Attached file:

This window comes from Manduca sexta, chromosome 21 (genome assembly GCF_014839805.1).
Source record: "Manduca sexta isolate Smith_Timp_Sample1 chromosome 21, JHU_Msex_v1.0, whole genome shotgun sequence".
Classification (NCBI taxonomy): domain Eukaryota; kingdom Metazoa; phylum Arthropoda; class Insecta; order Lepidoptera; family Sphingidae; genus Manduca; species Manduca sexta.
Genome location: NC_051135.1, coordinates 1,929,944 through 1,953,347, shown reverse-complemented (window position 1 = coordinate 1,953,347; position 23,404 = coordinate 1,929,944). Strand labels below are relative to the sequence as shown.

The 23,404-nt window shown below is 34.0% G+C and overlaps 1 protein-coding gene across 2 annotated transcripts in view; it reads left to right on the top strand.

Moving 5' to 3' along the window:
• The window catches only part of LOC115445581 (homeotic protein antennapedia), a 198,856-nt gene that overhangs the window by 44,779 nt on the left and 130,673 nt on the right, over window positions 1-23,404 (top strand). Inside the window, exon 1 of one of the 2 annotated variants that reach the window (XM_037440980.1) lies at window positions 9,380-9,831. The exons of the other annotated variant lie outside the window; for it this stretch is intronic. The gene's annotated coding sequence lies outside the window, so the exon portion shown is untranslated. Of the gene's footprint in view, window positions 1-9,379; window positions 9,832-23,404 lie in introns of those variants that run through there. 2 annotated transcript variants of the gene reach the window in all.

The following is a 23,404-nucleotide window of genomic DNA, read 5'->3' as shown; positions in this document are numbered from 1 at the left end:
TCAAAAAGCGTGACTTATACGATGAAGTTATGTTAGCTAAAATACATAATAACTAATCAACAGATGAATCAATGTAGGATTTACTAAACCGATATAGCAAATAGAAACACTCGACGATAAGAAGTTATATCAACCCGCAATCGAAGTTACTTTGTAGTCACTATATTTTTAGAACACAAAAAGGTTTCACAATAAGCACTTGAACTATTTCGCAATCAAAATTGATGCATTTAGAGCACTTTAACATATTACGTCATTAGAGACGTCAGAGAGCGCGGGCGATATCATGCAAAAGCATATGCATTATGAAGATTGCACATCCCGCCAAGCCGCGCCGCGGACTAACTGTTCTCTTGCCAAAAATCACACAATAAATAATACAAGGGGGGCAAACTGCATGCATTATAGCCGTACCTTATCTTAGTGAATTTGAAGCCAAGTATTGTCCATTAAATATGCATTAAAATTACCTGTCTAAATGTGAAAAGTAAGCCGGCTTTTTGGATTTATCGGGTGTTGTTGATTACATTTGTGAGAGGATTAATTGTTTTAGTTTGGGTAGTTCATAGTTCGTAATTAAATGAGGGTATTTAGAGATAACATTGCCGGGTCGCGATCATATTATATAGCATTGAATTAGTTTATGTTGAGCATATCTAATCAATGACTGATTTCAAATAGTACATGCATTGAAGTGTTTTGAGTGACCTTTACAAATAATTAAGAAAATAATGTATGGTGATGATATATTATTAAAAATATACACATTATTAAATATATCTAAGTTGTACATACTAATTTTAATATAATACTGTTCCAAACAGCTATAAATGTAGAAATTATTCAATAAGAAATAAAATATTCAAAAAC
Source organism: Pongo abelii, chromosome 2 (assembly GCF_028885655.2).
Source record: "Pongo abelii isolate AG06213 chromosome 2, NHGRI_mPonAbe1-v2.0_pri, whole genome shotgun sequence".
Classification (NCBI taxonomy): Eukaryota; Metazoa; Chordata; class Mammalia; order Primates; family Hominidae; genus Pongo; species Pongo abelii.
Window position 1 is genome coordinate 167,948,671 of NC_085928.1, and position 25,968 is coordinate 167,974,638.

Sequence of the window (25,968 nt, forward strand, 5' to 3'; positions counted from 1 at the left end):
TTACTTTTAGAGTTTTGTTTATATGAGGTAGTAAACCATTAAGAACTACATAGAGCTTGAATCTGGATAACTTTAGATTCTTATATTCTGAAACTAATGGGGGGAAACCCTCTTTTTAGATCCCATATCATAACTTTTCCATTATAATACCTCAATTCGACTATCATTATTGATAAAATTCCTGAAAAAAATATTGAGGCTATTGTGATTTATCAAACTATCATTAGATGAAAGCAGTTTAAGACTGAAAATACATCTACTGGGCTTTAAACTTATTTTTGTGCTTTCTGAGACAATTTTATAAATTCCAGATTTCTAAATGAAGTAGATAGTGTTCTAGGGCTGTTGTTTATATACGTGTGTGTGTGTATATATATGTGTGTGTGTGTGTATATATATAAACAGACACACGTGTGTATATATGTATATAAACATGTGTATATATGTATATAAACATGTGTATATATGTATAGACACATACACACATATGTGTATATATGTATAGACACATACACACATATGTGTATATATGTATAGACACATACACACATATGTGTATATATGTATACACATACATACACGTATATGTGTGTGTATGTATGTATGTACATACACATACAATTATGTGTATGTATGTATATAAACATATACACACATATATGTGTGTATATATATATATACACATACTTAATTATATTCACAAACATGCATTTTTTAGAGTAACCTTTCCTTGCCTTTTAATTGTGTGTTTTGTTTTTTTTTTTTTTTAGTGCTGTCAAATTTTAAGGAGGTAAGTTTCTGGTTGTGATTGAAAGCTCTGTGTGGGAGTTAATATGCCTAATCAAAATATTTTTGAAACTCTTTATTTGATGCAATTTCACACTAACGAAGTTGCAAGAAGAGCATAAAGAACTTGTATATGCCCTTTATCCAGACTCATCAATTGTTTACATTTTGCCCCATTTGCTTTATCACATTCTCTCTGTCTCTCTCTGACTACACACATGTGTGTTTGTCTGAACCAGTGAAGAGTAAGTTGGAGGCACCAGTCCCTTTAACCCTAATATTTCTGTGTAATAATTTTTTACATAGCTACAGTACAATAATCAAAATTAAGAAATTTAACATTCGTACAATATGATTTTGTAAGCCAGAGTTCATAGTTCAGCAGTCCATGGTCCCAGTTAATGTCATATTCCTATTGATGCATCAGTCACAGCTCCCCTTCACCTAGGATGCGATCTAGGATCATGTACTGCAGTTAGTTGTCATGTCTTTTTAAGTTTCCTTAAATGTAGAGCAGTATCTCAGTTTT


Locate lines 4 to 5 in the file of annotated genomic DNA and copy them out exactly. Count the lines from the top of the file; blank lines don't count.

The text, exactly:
Genome location: NC_051135.1, coordinates 1,929,944 through 1,953,347, shown reverse-complemented (window position 1 = coordinate 1,953,347; position 23,404 = coordinate 1,929,944). Strand labels below are relative to the sequence as shown.

The 23,404-nt window shown below is 34.0% G+C and overlaps 1 protein-coding gene across 2 annotated transcripts in view; it reads left to right on the top strand.